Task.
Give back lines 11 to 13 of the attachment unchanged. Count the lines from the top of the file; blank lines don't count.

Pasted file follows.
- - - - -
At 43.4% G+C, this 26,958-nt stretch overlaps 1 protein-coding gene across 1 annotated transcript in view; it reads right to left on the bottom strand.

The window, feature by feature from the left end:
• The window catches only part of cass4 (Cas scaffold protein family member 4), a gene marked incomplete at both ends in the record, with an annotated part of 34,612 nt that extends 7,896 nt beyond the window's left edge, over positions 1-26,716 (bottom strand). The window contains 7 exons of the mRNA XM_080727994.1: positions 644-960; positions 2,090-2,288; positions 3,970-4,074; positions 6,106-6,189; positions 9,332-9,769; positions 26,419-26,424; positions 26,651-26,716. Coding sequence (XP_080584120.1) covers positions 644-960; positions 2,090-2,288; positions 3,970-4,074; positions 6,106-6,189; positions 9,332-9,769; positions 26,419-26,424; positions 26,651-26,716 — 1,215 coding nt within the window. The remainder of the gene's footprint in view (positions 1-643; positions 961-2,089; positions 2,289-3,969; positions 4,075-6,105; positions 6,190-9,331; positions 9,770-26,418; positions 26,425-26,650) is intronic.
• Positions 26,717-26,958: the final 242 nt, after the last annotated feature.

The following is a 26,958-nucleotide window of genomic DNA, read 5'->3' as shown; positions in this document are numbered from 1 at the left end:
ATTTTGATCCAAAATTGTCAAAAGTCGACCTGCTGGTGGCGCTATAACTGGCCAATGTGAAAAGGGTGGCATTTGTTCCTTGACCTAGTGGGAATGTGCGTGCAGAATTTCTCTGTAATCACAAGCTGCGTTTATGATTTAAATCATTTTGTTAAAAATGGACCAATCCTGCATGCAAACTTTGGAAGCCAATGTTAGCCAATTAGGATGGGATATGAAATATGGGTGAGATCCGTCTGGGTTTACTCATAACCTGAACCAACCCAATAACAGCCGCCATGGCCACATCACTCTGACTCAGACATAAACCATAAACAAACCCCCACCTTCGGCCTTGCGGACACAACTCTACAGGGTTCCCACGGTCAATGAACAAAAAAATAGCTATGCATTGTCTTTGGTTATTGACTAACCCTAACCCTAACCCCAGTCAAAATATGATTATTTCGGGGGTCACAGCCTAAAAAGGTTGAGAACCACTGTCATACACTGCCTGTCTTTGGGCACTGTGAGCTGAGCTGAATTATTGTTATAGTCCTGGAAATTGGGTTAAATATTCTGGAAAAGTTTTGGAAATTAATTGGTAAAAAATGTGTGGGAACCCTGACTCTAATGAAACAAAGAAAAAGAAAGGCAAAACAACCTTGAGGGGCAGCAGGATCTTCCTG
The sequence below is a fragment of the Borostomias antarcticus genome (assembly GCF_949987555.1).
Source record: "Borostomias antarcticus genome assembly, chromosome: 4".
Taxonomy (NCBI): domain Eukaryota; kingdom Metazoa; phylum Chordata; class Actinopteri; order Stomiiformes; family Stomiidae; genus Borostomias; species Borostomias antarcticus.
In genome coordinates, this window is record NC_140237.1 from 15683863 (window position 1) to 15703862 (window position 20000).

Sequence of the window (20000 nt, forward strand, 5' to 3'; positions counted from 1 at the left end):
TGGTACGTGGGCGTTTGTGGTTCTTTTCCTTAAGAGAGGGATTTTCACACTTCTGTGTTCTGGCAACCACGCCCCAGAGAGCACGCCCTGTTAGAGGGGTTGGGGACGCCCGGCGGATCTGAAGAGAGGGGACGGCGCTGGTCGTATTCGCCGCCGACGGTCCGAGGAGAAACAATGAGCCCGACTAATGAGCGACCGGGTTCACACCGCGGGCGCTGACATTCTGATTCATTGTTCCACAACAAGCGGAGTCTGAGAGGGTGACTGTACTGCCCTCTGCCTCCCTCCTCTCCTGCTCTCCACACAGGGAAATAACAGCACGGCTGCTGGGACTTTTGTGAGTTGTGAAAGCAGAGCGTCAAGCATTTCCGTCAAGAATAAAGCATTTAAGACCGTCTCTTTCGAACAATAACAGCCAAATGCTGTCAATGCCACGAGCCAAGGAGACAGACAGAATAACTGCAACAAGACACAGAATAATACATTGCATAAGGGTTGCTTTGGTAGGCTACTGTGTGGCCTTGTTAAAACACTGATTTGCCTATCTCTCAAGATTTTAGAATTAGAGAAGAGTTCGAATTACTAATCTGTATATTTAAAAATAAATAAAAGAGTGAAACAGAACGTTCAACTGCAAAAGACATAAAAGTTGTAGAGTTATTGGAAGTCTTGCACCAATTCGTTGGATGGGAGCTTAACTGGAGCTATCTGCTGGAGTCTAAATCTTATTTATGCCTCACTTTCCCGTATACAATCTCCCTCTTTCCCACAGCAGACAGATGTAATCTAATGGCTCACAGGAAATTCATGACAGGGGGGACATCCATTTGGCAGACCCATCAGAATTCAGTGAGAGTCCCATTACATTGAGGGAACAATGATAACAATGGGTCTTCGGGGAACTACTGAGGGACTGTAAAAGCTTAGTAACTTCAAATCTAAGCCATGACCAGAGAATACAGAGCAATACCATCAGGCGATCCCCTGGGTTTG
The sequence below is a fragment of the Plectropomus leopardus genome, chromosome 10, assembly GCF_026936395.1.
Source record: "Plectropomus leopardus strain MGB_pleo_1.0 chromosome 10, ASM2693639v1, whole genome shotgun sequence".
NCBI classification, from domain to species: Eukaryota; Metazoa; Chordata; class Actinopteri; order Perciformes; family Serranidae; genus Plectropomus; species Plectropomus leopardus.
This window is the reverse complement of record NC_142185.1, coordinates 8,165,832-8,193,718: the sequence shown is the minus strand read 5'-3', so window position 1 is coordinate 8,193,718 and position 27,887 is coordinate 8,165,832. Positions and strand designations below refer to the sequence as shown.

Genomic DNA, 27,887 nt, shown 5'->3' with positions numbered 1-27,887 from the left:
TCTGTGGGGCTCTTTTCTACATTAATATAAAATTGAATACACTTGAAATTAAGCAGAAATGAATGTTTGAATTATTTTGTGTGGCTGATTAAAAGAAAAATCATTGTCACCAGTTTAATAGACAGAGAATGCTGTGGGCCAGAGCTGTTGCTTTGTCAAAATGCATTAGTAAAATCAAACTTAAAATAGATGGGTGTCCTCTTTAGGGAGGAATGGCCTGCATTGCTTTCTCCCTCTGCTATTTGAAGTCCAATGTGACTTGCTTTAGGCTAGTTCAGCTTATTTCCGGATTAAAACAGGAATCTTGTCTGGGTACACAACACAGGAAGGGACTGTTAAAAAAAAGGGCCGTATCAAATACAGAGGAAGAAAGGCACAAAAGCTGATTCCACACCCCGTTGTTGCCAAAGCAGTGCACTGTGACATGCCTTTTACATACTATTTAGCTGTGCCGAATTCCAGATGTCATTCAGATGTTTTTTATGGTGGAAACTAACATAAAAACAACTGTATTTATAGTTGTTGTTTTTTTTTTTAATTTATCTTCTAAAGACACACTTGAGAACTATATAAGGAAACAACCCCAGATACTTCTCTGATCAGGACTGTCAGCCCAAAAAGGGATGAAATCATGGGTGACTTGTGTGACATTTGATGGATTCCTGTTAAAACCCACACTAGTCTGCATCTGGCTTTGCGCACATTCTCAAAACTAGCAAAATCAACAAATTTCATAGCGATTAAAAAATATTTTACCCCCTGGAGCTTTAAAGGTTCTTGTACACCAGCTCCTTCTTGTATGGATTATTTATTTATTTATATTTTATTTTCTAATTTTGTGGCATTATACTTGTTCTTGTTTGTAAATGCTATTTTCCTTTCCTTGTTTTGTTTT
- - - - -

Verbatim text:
Sequence of the window (20000 nt, forward strand, 5' to 3'; positions counted from 1 at the left end):
TGGTACGTGGGCGTTTGTGGTTCTTTTCCTTAAGAGAGGGATTTTCACACTTCTGTGTTCTGGCAACCACGCCCCAGAGAGCACGCCCTGTTAGAGGGGTTGGGGACGCCCGGCGGATCTGAAGAGAGGGGACGGCGCTGGTCGTATTCGCCGCCGACGGTCCGAGGAGAAACAATGAGCCCGACTAATGAGCGACCGGGTTCACACCGCGGGCGCTGACATTCTGATTCATTGTTCCACAACAAGCGGAGTCTGAGAGGGTGACTGTACTGCCCTCTGCCTCCCTCCTCTCCTGCTCTCCACACAGGGAAATAACAGCACGGCTGCTGGGACTTTTGTGAGTTGTGAAAGCAGAGCGTCAAGCATTTCCGTCAAGAATAAAGCATTTAAGACCGTCTCTTTCGAACAATAACAGCCAAATGCTGTCAATGCCACGAGCCAAGGAGACAGACAGAATAACTGCAACAAGACACAGAATAATACATTGCATAAGGGTTGCTTTGGTAGGCTACTGTGTGGCCTTGTTAAAACACTGATTTGCCTATCTCTCAAGATTTTAGAATTAGAGAAGAGTTCGAATTACTAATCTGTATATTTAAAAATAAATAAAAGAGTGAAACAGAACGTTCAACTGCAAAAGACATAAAAGTTGTAGAGTTATTGGAAGTCTTGCACCAATTCGTTGGATGGGAGCTTAACTGGAGCTATCTGCTGGAGTCTAAATCTTATTTATGCCTCACTTTCCCGTATACAATCTCCCTCTTTCCCACAGCAGACAGATGTAATCTAATGGCTCACAGGAAATTCATGACAGGGGGGACATCCATTTGGCAGACCCATCAGAATTCAGTGAGAGTCCCATTACATTGAGGGAACAATGATAACAATGGGTCTTCGGGGAACTACTGAGGGACTGTAAAAGCTTAGTAACTTCAAATCTAAGCCATGACCAGAGAATACAGAGCAATACCATCAGGCGATCCCCTGGGTTTG
The sequence below is a fragment of the Plectropomus leopardus genome, chromosome 10, assembly GCF_026936395.1.